Senate Intelligence Committee chair Richard Burr (R-N.C.) said Wednesday that it looked like the Cybersecurity Information Sharing Act (CISA) would not be ready for a final vote until Monday or Tuesday of next week.
The bill allows businesses to share cyberthreat information with each other, with the government, and for the government to share information about those threats and how to defend against them, with businesses, all in as close to real time as possible. The information would be submitted to a Homeland Security Department (automated system) portal.
The problem is the growing number of attacks on business and government and the need to flag those and share ways to stop them in as close to real time as possible.
Burr, who backs the bill, took to the Senate floor to say the bill is important, balances security and privacy, and is entirely voluntary. Companies that don't want to share their information with each other of the government don't have to, he said.
And since it is voluntary, Burr said, it incentivizes companies by giving them blanket immunity from antitrust laws to collaborate on identifying and addressing cybersecurity threats, but only for that reason, and a focused immunity from lawsuits over inadvertently sharing personal information, which must be scrubbed before data sharing unless it is vital to identifying threat. There will not be immunity for gross negligence or willful misconduct.
That came despite the adoption of a new version of the bill (in the form of a managers amendment) that included 14 amendments and 20 new provisions that another of the bill's major backers, Sen. Diane Feinstein (D-Calif.), should address many of the privacy group issues with the bill, unless they simply want to kill the bill rather than improve it, she said.
Sen. Harry Reid (D-Nev.), Senate minority leader, earlier in the day urged passage of the bill, saying it was not perfect, but it was "OK," and long overdue.
Intelligence Committee member Sen Ron Wyden (R-Ore.), who opposes the bill, said the new version still did not sufficiently protect privacy.
Burr pointed out that many big tech companies oppose the bill, but advised them to read the manager's amendment. He also pointed out that those opponents--Feinstein called out Apple, Google and Microsoft by name--are the ones that hold large amounts of personal data.
Feinstein and Burr talked extensively about why the bill was not a surveillance bill, and about all the new privacy protections that were added in the manager's amendment to make it more acceptable to privacy groups and some members who Burr argued have been opposing any legislation.
Those include that the bill no longer allows the government to use cyber threat information on non-cyber crimes, even serious violent felonies. Burr had wanted that provision, but said it was now out in the interests of accommodating the bill's critics.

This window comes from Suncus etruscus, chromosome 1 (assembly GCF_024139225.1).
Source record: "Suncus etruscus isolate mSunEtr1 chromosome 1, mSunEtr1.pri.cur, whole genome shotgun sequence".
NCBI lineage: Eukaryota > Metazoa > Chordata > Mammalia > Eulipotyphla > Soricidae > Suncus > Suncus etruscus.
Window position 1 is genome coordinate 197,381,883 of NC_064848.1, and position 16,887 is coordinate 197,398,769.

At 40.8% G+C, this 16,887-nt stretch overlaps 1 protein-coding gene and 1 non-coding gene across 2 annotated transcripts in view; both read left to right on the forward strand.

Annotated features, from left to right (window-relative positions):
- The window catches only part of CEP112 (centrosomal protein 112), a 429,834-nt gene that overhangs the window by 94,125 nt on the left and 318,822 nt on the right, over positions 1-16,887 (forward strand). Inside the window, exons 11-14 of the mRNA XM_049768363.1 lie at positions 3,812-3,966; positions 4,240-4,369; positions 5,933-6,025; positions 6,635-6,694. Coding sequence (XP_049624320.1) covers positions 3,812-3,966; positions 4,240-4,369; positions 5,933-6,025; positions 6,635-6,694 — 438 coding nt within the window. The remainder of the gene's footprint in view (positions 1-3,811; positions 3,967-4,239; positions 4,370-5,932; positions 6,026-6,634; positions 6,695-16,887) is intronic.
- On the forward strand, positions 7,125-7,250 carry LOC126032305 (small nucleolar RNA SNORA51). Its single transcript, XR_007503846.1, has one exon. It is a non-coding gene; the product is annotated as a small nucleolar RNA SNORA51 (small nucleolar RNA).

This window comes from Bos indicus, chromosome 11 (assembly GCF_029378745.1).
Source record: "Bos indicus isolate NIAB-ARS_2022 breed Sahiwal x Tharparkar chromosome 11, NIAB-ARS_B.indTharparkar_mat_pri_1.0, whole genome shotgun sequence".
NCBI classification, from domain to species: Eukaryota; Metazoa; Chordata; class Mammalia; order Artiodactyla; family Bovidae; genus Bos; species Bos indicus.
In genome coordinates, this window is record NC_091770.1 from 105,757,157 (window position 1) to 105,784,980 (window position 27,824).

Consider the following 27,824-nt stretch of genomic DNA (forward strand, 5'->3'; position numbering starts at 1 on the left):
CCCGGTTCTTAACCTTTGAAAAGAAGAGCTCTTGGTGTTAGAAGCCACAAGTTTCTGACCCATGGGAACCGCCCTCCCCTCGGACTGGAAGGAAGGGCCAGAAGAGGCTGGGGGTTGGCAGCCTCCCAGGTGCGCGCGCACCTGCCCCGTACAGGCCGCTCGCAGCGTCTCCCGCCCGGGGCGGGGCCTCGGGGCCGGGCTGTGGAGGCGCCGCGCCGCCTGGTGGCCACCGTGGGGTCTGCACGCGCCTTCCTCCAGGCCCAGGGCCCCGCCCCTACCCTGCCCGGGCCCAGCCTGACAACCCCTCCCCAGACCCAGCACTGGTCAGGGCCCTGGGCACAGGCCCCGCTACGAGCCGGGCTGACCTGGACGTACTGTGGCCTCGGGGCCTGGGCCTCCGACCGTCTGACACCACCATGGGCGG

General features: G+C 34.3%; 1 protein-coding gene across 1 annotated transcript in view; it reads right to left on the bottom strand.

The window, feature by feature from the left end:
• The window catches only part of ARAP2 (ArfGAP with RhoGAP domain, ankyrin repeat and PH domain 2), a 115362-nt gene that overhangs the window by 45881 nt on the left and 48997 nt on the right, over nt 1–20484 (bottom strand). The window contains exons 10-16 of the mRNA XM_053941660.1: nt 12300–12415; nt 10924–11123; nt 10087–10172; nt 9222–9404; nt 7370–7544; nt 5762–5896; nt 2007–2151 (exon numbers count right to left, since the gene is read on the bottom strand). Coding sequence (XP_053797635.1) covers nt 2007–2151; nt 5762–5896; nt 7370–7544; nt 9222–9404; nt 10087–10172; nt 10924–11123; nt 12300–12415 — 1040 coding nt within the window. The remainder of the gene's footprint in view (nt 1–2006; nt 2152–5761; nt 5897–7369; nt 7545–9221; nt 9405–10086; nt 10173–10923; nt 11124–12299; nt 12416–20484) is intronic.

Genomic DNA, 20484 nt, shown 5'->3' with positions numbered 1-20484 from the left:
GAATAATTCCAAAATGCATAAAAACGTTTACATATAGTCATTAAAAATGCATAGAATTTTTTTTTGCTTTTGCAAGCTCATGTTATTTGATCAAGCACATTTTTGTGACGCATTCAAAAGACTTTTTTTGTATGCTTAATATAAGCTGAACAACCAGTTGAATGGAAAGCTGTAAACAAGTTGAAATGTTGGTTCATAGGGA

According to Feinstein, the bill also now limits the authority to sharing information to cybersecurity only, and again, that information has to be scrubbed of personally identifiable information before it is shared.
It also limits defensive measures against attacks by saying that cannot include gaining unauthorized access to computer networks. Feinstein and Burr also pointed to oversight provisions, including internal IG investigations and independent oversight boards, as well as periodic reports to Congress.
On the "voluntary" issue, Burr and Feinstein pointed out that the information cannot be used by regulatory agencies against the companies that supply it, though it does direct federal agencies to report on how they prevent their own cyber intrusions.
Wyden said that while information sharing can be valuable and cybersecurity is crucial. But he said the bill is badly flawed because it does not have robust privacy standards for information sharing, which is why critics call it a surveillance bill.
Wyden said immunity from lawsuits won't stop sophisticated attacks like that of the Office of Personnel Management. He said the big criticism of the bill is its impact adverse on privacy, which outweighs the limited security benefits. He said the new bill's privacy protections are too weak. He also cited the tech companies that have come out against the bill, saying they are in the best position to know what threatens customer confidence, which he says is the bill's lack of privacy protections.
Wyden pushed for an amendment that would better insure personally identifiable information (PII) would be scrubbed.
Wyden alluded to the fallout by the EU Court to strike down the safe harbor data agreement. He said he opposes that ruling, but says this bill needs to send the right signal that the U.S. is protecting privacy, but says in its present form would do the opposite.
He called roll of companies that oppose the bill: Apple, Twitter, Yelp, as well as Google, Amazon, Facebook, Microsoft, PayPal, eBay as members of the Computer and Communications Industry Association, which say the bill does not adequately protect privacy.
An unhappy Sen. Sheldon Whitehouse (D-R.I.) complained that he could not get a vote on his amendment targeting botnets, asking if there were a pro-botnet, pro-foreign cybercriminals caucus he did not know about, and said he did not know how he would vote on the bill. Sen. tom Carter (D-De.) said if his amendment did not get a vote in the Senate, he would work to make sure it was brought up in conferencing with the House.
If the bill passes, it must still be conferenced with two House versions of cybersecurity legislation and get the President's signature. To that point, Burr said that the National Security Council would be coming out in support of the bill Thursday (Oct. 22).
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